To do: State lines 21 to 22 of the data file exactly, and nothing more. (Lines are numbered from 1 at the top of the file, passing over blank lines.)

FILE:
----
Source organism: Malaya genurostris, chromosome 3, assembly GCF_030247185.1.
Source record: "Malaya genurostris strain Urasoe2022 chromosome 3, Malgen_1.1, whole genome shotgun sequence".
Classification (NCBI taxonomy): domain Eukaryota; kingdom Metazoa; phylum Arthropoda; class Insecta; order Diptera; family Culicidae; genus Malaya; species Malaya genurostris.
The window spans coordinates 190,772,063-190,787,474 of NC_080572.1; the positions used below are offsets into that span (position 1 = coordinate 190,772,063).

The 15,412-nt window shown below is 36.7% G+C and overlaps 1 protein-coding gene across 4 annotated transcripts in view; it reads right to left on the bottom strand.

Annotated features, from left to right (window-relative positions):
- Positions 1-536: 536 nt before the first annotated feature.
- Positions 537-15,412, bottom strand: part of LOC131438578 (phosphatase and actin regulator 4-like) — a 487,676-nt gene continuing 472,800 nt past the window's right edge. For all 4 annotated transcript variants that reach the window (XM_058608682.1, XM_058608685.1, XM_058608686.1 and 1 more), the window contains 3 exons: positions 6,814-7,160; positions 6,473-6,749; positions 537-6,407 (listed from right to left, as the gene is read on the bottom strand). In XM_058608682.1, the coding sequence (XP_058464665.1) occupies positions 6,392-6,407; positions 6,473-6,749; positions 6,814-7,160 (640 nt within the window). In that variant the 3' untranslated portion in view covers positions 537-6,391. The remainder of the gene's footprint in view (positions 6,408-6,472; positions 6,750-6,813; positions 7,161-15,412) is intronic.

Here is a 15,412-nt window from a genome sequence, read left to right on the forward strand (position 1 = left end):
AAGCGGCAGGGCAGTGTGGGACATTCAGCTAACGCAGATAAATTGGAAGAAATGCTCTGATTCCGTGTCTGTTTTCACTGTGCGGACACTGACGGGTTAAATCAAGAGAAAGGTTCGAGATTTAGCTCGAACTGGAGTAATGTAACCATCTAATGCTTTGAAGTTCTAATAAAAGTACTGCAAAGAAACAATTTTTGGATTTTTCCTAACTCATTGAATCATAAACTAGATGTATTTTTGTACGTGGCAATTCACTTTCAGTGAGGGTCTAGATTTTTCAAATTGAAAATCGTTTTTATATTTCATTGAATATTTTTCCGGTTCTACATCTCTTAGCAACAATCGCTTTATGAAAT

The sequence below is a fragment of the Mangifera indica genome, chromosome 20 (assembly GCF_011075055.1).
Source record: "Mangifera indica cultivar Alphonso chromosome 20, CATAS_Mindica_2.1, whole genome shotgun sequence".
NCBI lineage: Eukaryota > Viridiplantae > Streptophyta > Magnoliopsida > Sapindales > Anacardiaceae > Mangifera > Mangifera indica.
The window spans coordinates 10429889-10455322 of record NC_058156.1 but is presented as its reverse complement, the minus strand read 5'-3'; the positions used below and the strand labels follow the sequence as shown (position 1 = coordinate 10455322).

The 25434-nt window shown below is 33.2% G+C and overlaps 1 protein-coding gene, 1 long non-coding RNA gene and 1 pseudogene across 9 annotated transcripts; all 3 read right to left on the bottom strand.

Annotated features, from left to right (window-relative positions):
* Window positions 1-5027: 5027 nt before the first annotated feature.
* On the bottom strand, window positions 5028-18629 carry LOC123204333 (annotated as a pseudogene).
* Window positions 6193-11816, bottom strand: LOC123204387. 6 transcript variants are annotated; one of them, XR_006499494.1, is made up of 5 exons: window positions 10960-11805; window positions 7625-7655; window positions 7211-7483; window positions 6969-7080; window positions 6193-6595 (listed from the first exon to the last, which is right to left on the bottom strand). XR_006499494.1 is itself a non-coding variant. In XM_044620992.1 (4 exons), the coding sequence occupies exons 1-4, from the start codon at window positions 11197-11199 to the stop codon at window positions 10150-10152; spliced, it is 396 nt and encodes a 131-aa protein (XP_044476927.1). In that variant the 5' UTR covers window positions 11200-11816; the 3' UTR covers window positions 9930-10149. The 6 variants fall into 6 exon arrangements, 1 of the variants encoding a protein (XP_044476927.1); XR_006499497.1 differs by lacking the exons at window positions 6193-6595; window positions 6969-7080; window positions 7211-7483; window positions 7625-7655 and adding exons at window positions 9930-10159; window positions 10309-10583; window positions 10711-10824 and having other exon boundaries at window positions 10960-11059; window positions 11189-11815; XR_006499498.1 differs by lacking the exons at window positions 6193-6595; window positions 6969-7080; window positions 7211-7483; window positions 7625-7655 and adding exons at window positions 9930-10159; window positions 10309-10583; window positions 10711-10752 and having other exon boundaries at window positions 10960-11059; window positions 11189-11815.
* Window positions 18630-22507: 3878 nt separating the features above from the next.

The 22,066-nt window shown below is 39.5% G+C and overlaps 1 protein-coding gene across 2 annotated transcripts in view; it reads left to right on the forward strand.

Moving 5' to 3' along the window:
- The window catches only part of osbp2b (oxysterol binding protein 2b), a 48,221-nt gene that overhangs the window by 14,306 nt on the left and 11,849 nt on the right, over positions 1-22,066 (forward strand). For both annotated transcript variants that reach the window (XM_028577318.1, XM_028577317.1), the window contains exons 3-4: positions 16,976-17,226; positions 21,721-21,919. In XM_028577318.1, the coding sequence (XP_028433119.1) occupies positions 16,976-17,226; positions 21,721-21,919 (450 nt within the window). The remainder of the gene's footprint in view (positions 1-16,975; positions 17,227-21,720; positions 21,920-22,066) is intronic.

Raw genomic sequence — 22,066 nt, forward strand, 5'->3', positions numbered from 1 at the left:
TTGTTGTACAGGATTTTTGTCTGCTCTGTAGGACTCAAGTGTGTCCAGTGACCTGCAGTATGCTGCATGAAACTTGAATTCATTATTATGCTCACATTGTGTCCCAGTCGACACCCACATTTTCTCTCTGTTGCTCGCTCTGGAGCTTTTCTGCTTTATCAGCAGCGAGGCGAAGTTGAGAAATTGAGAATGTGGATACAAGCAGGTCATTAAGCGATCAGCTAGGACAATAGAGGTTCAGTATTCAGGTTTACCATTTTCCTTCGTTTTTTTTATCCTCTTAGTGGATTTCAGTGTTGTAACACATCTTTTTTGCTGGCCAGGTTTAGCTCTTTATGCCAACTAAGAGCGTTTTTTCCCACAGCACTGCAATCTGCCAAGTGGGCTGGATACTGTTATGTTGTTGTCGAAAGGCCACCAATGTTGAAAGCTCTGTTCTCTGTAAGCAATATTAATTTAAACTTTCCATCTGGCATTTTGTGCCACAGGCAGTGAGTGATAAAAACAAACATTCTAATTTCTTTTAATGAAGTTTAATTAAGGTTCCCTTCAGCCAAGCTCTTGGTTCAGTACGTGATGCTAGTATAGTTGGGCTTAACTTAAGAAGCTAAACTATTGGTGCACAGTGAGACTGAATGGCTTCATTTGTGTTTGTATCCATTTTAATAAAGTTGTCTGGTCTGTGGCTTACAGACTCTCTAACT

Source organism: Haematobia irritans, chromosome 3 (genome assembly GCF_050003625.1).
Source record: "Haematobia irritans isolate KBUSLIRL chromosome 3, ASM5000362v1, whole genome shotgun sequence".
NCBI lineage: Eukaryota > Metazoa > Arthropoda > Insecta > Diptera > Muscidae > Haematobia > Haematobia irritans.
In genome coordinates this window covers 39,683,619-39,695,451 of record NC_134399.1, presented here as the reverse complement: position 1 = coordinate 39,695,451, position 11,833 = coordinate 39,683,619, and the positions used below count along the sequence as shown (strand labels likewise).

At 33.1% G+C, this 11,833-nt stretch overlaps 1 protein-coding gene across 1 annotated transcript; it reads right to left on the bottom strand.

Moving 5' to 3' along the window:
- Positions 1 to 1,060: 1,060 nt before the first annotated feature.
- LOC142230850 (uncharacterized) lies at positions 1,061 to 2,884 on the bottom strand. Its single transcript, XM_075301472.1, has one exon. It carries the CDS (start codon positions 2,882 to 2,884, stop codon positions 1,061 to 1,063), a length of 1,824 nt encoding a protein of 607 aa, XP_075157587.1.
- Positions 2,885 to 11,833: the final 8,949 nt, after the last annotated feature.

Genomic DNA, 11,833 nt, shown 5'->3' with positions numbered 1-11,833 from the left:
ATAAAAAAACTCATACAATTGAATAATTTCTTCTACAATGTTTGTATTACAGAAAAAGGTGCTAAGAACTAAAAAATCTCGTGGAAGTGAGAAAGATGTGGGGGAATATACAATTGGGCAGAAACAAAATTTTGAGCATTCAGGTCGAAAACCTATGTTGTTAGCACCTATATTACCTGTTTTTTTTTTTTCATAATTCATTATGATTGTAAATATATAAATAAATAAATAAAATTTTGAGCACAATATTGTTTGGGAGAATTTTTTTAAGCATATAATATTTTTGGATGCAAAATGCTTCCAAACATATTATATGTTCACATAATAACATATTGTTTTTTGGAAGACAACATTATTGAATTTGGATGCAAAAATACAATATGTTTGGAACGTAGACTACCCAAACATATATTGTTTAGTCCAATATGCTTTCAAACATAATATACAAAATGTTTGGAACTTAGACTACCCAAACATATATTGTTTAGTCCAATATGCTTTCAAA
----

The 22,066-nt window shown below is 39.5% G+C and overlaps 1 protein-coding gene across 2 annotated transcripts in view; it reads left to right on the forward strand.

Moving 5' to 3' along the window: